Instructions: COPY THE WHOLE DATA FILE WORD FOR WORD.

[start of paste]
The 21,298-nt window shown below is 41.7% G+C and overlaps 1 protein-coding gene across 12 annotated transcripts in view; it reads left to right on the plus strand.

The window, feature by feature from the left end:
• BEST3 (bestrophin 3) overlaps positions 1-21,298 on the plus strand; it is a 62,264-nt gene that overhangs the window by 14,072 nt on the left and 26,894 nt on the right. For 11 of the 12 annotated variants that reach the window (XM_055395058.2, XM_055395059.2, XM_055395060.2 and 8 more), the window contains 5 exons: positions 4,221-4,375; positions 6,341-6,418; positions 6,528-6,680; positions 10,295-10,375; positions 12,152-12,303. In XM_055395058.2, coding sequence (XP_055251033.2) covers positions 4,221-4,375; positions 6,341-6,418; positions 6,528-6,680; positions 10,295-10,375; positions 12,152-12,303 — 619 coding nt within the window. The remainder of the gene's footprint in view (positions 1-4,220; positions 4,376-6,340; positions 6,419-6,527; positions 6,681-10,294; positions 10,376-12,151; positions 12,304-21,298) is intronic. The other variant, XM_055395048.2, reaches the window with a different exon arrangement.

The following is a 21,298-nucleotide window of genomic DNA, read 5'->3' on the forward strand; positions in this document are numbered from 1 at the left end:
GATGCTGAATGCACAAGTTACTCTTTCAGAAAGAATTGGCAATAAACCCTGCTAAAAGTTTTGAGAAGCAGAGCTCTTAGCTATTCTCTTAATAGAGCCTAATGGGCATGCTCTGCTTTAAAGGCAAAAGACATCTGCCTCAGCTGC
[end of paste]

The 21,298-nt window shown below is 41.7% G+C and overlaps 1 protein-coding gene across 12 annotated transcripts in view; it reads left to right on the plus strand.

The window, feature by feature from the left end:
• BEST3 (bestrophin 3) overlaps positions 1-21,298 on the plus strand; it is a 62,264-nt gene that overhangs the window by 14,072 nt on the left and 26,894 nt on the right. For 11 of the 12 annotated variants that reach the window (XM_055395058.2, XM_055395059.2, XM_055395060.2 and 8 more), the window contains 5 exons: positions 4,221-4,375; positions 6,341-6,418; positions 6,528-6,680; positions 10,295-10,375; positions 12,152-12,303. In XM_055395058.2, coding sequence (XP_055251033.2) covers positions 4,221-4,375; positions 6,341-6,418; positions 6,528-6,680; positions 10,295-10,375; positions 12,152-12,303 — 619 coding nt within the window. The remainder of the gene's footprint in view (positions 1-4,220; positions 4,376-6,340; positions 6,419-6,527; positions 6,681-10,294; positions 10,376-12,151; positions 12,304-21,298) is intronic. The other variant, XM_055395048.2, reaches the window with a different exon arrangement.

The following is a 21,298-nucleotide window of genomic DNA, read 5'->3' on the forward strand; positions in this document are numbered from 1 at the left end:
GATGCTGAATGCACAAGTTACTCTTTCAGAAAGAATTGGCAATAAACCCTGCTAAAAGTTTTGAGAAGCAGAGCTCTTAGCTATTCTCTTAATAGAGCCTAATGGGCATGCTCTGCTTTAAAGGCAAAAGACATCTGCCTCAGCTGC